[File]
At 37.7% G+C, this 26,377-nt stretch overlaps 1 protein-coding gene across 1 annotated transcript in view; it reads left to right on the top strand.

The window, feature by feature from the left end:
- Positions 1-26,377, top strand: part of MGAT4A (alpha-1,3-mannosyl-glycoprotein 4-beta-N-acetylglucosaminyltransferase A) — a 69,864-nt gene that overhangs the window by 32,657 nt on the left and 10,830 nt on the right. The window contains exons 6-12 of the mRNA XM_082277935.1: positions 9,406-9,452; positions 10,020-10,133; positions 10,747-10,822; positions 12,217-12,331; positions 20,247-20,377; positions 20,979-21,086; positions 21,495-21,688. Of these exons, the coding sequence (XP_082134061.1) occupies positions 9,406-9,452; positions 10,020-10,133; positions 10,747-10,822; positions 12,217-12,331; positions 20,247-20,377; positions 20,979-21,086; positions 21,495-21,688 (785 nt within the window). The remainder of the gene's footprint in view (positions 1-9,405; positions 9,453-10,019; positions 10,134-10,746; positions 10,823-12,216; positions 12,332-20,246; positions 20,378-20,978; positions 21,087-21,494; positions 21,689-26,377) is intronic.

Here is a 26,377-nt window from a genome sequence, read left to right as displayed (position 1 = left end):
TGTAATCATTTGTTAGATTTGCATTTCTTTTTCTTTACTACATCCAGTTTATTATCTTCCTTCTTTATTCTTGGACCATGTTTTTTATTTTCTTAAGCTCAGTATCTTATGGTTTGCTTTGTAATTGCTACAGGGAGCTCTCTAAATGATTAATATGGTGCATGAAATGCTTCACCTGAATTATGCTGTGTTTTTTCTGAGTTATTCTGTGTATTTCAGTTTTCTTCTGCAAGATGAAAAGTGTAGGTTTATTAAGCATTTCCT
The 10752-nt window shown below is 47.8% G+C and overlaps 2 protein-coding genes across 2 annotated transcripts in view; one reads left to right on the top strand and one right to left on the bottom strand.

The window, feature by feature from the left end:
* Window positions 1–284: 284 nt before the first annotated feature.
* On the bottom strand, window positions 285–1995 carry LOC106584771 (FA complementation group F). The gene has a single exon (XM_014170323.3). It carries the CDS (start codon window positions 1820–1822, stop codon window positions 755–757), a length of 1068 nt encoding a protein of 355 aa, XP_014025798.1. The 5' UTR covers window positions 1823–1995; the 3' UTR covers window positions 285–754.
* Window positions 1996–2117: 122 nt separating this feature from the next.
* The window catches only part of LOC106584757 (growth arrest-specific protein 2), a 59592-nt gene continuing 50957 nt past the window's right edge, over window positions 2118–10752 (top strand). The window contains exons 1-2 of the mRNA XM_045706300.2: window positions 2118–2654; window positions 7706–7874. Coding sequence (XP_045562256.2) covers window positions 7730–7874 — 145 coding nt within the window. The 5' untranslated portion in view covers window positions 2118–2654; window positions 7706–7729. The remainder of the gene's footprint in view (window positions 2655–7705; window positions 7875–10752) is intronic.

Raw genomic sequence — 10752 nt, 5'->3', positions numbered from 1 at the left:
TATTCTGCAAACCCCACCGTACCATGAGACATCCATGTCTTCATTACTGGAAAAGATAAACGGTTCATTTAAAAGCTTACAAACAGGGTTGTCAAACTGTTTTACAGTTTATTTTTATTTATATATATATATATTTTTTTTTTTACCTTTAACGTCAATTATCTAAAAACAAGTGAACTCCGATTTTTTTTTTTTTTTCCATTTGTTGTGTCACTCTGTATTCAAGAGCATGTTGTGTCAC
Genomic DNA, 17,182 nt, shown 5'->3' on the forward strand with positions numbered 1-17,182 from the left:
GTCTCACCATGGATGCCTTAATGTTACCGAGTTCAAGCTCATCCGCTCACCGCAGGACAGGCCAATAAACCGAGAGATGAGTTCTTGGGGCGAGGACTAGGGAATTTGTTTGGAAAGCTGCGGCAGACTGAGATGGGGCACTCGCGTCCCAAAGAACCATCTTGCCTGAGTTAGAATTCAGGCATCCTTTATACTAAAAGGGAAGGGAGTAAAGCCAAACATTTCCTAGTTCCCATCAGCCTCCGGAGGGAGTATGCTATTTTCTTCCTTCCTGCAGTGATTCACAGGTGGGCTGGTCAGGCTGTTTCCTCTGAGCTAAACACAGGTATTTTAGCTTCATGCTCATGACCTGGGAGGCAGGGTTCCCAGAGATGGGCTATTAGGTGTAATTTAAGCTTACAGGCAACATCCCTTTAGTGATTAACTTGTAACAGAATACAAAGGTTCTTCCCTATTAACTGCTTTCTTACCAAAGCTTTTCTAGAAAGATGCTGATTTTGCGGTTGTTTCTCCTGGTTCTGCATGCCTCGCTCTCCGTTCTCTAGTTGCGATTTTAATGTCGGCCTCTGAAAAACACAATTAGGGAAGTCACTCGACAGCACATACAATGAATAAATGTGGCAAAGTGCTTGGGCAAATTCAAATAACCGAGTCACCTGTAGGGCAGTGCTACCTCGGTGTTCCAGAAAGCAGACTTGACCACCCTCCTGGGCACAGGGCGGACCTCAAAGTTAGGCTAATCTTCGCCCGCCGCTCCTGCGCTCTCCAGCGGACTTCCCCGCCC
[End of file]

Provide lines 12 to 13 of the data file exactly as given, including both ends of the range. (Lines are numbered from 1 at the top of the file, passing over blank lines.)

Raw genomic sequence — 10752 nt, 5'->3', positions numbered from 1 at the left:
TATTCTGCAAACCCCACCGTACCATGAGACATCCATGTCTTCATTACTGGAAAAGATAAACGGTTCATTTAAAAGCTTACAAACAGGGTTGTCAAACTGTTTTACAGTTTATTTTTATTTATATATATATATATTTTTTTTTTTACCTTTAACGTCAATTATCTAAAAACAAGTGAACTCCGATTTTTTTTTTTTTTTCCATTTGTTGTGTCACTCTGTATTCAAGAGCATGTTGTGTCAC